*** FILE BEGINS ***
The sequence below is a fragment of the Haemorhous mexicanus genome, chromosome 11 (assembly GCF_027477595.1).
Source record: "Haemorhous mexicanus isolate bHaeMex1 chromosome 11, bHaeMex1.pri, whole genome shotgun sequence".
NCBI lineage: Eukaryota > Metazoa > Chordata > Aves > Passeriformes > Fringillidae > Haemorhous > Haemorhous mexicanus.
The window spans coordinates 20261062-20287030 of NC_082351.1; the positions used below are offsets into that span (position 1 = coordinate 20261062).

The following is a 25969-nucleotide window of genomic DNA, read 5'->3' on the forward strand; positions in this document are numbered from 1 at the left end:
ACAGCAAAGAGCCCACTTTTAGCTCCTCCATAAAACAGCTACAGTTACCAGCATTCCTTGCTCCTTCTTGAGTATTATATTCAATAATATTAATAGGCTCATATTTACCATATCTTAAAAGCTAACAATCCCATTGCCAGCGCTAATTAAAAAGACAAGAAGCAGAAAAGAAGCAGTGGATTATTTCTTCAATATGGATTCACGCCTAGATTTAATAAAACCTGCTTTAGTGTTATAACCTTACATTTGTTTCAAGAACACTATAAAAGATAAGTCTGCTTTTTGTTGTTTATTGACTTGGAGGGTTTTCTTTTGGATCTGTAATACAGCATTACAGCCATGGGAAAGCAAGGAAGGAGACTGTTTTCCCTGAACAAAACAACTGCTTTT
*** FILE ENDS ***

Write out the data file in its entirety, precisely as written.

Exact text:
The sequence below is a fragment of the Haemorhous mexicanus genome, chromosome 11 (assembly GCF_027477595.1).
Source record: "Haemorhous mexicanus isolate bHaeMex1 chromosome 11, bHaeMex1.pri, whole genome shotgun sequence".
NCBI lineage: Eukaryota > Metazoa > Chordata > Aves > Passeriformes > Fringillidae > Haemorhous > Haemorhous mexicanus.
The window spans coordinates 20261062-20287030 of NC_082351.1; the positions used below are offsets into that span (position 1 = coordinate 20261062).

The following is a 25969-nucleotide window of genomic DNA, read 5'->3' on the forward strand; positions in this document are numbered from 1 at the left end:
ACAGCAAAGAGCCCACTTTTAGCTCCTCCATAAAACAGCTACAGTTACCAGCATTCCTTGCTCCTTCTTGAGTATTATATTCAATAATATTAATAGGCTCATATTTACCATATCTTAAAAGCTAACAATCCCATTGCCAGCGCTAATTAAAAAGACAAGAAGCAGAAAAGAAGCAGTGGATTATTTCTTCAATATGGATTCACGCCTAGATTTAATAAAACCTGCTTTAGTGTTATAACCTTACATTTGTTTCAAGAACACTATAAAAGATAAGTCTGCTTTTTGTTGTTTATTGACTTGGAGGGTTTTCTTTTGGATCTGTAATACAGCATTACAGCCATGGGAAAGCAAGGAAGGAGACTGTTTTCCCTGAACAAAACAACTGCTTTT